Hope for Animals, a nonprofit organization involved in the rescue efforts, said they rescued another 10 cats from the house. The organization is working to free another five cats they think remain in the home.

It was the second time the Hillside woman was found hoarding cats.

In 2005, animal control officials removed 122 felines from Szalay's home, according to Denton Infield, Associated Humane Societies manager.

"I went into that house four years ago, from my knees to my feet I couldn't even see my white suit, because there were so many fleas on my body," said Infield.

Every one of those 122 cats tested positive for ringworm, said Infield, and were euthanized. The 26 cats transferred to the Newark shelter this week were also euthanized..." More

Thursday, August 20, 2009

Too many best friends: animal hoarding


The old woman who lived in the shoe with all those children and Old Mother Hubbard whose bare cupboard held no bones for her dog are nursery rhyme examples of too much and too little. In real life, an unusual disorder joins too much and too little in a condition known as animal hoarding.

Although having pets is known to be good for your health and your mental well-being, two much of a good thing can be bad even deadly. When the number of pets exceeds your ability to adequately care for each one; the situation becomes hazardous for both pets and people.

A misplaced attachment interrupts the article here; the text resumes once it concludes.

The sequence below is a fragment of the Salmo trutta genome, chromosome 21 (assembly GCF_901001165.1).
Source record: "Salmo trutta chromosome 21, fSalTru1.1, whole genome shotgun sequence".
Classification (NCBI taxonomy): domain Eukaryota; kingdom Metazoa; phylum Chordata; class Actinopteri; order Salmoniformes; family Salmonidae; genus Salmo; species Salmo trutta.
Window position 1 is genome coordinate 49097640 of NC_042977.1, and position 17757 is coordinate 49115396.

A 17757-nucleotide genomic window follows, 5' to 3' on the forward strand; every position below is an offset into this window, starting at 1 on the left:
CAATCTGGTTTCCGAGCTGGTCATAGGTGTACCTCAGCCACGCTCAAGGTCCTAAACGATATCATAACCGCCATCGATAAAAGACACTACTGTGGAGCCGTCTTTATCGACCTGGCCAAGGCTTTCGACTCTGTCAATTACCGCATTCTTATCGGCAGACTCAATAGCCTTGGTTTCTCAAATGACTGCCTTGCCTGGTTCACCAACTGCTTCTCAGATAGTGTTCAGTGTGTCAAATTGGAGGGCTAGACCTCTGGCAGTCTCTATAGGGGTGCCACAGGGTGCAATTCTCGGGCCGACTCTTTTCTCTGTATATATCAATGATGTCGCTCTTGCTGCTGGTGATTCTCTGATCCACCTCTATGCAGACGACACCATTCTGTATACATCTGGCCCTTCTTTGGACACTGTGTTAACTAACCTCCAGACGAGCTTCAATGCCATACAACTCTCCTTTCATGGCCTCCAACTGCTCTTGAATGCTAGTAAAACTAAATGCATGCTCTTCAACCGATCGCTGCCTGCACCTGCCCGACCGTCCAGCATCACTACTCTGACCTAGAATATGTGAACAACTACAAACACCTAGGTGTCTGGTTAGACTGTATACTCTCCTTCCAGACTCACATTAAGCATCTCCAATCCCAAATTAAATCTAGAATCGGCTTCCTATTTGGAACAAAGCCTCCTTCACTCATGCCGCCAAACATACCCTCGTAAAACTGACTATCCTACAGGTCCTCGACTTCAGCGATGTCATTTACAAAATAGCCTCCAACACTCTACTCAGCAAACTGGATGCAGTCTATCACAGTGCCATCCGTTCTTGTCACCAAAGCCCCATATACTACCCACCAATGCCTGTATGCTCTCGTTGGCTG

Common hoarding is fairly well-known by both medical professionals and the average lay-person. It can be associated with OCD (Obsessive Compulsive Disorder) but some hoarders do not exhibit other symptoms of OCD.

A hoarder collects but does not discard items that are either useless, of no value or possess little value in large numbers. Living spaces are so cluttered with these items; the space can no longer be used for its original purpose. The amount of items causes distress to the owner.

Scientists have not determined what causes hoarding and there is no definitive cure. Most medical sources indicate a belief that there is a genetic link and that the disorder may be more biological than psychological. Hoarding is very difficult to treat.

Animal hoarding is an even less understood type of hoarding. Even the psychiatric journals list little research and credit animal protection agencies for recognizing the severity of the problem and getting information out to the public and the scientific community.

In the case of animal hoarding, Tufts University evaluates the condition by several criteria. Does the person have more companion animals than would be considered normal? ..."

Good News: On TV: Reality show funds dog rescue

“Pitbulls and Parolees” will air on Animal Planet.

By Sue Manning

LOS ANGELES — Pit bulls and parolees. Tia Maria Torres has opened her heart and home to the unwanted.

On 17 acres in the rugged terrain of Canyon Country, Torres provides a place to live or work for six parolees, 225 pit bulls, 204 volunteers, two French bulldogs, 19 cats, a husband and four kids.